Venezuela – Another Step on the Road to Ruin

RelevanceThe New York Times reports this week that President Hugo Chávez of Venezuela has asserted greater control over the country’s oil and gas industry by seizing the assets of some foreign and domestic oil service contractors.

The expropriation is one part of a broad assault by Chávez against the private sector. Assets have been nationalized in the electricity, telecommunications, cement, agriculture and food distribution sectors and the government intends to take control of the Bank of Venezuela, a subsidiary of Spain’s Santander.

This round of oil and gas expropriations is also significant because it took place in Zulia, a bastion of opposition to Chávez. At a stroke, therefore, Chávez has furthered his stated aim to stamp out capitalism in Venezuela and exerted greater political control in a region of known opposition.

 AnalysisThe assets expropriated include 13 drilling rigs, 39 oil terminals and 300 boats all located in Zulia, western Venezuela, home to some of Venezuela’s oldest oil fields. The assets were owned by some 60 companies (according to the FT) and the seizure comes after a law was passed last week to allow more state control over the industry. 

In a related development, leading opposition figure Manuel Rosales (from Zulia and elected mayor of Maracaibo last year) has fled to Peru rather than be arrested under corruption charges. Reports from Venezuela suggest that other opponents to Chávez have been jailed or have gone into hiding, as the persecution of his political foes continues. The mayor of Caracas has had access to the city’s budget withdrawn.

Those on the ground fear that this latest oil asset expropriation is a part of a wider power play by Chávez for greater political control in Zulia, backed by the military might of the National Guard, and will not be confined to just oil and gas assets.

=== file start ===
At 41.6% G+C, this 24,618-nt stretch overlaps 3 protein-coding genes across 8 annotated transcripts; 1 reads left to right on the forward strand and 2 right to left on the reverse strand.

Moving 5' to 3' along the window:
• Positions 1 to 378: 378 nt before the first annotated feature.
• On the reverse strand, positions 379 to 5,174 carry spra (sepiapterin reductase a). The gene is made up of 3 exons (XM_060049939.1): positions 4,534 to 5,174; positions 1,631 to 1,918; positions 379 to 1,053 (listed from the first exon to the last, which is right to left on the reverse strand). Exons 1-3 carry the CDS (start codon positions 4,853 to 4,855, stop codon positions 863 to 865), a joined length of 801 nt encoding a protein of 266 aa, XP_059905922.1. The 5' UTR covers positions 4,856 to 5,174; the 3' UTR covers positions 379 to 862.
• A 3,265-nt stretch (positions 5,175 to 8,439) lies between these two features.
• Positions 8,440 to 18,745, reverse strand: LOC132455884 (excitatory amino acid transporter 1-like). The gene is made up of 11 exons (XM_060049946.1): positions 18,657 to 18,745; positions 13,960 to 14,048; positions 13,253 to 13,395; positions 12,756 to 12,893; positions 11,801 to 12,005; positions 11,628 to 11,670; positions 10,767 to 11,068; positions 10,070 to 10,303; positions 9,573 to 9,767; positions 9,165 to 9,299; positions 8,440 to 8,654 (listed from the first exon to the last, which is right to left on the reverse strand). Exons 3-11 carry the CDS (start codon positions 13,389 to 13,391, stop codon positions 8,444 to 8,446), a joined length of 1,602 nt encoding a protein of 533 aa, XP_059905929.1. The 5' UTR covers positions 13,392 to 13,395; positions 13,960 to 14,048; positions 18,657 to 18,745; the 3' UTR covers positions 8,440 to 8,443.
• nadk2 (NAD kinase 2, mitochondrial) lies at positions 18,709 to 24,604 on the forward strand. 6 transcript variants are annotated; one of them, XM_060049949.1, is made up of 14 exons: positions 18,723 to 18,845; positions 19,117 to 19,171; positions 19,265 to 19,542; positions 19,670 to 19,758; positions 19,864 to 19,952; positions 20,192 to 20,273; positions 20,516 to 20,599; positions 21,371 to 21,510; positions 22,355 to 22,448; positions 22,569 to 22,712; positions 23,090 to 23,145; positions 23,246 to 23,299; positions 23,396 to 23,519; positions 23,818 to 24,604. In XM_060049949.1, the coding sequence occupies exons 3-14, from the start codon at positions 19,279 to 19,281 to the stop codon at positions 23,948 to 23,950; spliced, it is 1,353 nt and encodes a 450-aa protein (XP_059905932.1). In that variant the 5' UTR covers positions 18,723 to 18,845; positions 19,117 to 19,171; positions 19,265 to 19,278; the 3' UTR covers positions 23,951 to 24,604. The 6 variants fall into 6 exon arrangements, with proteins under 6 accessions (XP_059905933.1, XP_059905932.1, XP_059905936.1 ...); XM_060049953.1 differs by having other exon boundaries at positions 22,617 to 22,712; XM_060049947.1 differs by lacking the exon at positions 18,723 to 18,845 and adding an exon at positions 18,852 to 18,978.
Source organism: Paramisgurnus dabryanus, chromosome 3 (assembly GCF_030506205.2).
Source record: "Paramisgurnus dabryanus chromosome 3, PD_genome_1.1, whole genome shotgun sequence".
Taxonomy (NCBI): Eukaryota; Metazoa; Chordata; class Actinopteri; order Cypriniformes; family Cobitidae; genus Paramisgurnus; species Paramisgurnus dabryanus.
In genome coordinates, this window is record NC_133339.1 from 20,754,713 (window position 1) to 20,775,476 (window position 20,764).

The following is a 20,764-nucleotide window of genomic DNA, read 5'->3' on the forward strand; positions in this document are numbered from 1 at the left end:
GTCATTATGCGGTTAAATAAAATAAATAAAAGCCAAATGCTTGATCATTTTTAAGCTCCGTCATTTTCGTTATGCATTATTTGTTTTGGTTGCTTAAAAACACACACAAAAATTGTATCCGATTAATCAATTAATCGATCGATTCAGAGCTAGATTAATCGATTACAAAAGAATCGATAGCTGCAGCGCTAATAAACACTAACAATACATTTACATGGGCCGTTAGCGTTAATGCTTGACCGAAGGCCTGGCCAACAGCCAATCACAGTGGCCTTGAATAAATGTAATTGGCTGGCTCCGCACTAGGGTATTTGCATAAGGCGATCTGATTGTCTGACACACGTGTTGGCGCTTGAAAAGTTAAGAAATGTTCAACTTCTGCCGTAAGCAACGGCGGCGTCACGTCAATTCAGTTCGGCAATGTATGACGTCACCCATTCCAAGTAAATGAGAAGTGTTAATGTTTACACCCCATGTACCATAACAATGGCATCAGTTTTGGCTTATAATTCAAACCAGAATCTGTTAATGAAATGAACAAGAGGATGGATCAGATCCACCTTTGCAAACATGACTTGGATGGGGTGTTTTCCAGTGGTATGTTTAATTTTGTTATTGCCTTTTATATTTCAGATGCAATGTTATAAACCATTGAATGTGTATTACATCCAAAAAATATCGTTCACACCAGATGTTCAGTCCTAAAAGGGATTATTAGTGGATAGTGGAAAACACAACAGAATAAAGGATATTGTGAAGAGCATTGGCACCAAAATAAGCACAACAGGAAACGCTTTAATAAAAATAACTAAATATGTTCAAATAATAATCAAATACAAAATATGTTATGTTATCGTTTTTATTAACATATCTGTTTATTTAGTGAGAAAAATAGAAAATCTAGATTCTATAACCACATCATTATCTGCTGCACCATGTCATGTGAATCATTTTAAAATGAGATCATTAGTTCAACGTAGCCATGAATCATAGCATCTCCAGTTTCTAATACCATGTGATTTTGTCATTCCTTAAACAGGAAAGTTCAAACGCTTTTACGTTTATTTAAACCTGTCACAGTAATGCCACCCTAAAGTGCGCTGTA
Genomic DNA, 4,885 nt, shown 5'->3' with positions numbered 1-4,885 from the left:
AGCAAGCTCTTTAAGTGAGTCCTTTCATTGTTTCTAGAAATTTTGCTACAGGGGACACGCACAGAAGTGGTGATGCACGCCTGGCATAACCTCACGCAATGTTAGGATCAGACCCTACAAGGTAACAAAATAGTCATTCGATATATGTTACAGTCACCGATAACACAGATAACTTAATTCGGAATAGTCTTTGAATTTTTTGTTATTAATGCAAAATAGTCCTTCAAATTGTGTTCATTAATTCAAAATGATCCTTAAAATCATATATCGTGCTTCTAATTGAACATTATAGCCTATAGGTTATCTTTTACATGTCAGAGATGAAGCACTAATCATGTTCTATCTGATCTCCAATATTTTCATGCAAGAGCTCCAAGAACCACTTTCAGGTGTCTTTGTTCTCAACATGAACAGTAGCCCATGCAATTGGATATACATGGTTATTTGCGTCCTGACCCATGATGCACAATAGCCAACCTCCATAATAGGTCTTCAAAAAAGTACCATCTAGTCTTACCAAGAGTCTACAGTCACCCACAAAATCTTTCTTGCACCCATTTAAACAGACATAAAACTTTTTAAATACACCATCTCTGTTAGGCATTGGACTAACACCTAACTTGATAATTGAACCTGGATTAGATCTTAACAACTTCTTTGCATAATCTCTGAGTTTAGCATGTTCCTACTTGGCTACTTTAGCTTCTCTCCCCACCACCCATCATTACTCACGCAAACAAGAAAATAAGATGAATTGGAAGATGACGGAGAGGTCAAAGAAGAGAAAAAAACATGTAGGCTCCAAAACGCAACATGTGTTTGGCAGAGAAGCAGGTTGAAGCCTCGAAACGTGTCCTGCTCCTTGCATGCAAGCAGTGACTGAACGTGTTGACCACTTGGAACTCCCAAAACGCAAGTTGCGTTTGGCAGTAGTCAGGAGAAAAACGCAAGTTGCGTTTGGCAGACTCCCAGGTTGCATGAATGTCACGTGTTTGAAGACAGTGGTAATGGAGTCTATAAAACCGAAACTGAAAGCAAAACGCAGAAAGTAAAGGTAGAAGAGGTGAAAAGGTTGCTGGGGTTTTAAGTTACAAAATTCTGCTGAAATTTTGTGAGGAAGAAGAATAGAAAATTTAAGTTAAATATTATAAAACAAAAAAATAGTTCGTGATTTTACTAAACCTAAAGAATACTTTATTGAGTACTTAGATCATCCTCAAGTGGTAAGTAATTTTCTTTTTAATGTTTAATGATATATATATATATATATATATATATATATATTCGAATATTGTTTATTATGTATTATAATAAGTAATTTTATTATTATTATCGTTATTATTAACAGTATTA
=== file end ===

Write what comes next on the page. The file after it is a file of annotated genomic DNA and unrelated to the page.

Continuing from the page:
Venezuela’s response to the world economic crisis is instructive. The government has taken control over important industries and has extended its political powers. Chávez has stoked a populist agenda stating that “our people will never again be anyone’s slave” (a veiled reference to foreign investment) and is seeking to further his anti-capitalist cause.

But even before the economic crises the oil and gas industry had been a priority for nationalisation. Foreign investors have had to endure higher royalties and taxes (increased 4 times since 2004), raids on companies’ offices by tax authorities and nationalization of oil projects. Government policy is to force foreign companies to take minority stakes and to give up operational control – ExxonMobil and ConocoPhillips are seeking international arbitration over government action on their investments.

PdVSA, meanwhile, is in a financial crises due to a fatal combination of decreasing revenues (due to falling production and lower oil prices) and increasing responsibilities to fund Chávez’s large social programs (in addition to paying taxes to the central government). PdVSA is heavily in debt to foreign oil service companies, with some industry observers saying it owes close to $14b. Some Western companies have written off debts, including a reported $241m write off by Williams. The latest round of expropriations in Zulia came after threats from service companies to suspend operations until PdVSA repaid its debts – indeed some have taken rigs out of service already. Venezuela has had difficulty coming to terms industry inflation over the last several years and will not accept the resulting higher costs in its oil and gas industry.

The impact of all this on Venezuela’s oil and gas industry will, of course, be devastating. PdVSA’s actions will discourage foreign investment and exacerbate the problem of falling production. Venezuela’s oil output is sinking to a level not seen for years. Venezuela relies on oil for over 90% of export earnings.

Nevertheless, some brave foreign investors are still active (e.g. Chevron and Total). The Venezuelan oil and gas industry is still open to foreign investment (unlike Mexico and Saudi Arabia, for example, which are totally closed) and foreign minority partners in nationalized oil fields are still permitted. Some foreign companies will be attracted by the country’s huge reserves. Government attempts to increase oil production include the delayed solicitation of bids from companies in the West, China and Russia for investment in the Orinoco belt, southern Venezuela. The Orinoco belt is Venezuela’s biggest hope of reviving production. Investment of $25-30b to give 800,000b/d production was reported in the FT. The number of potential investors is shrinking by the day.

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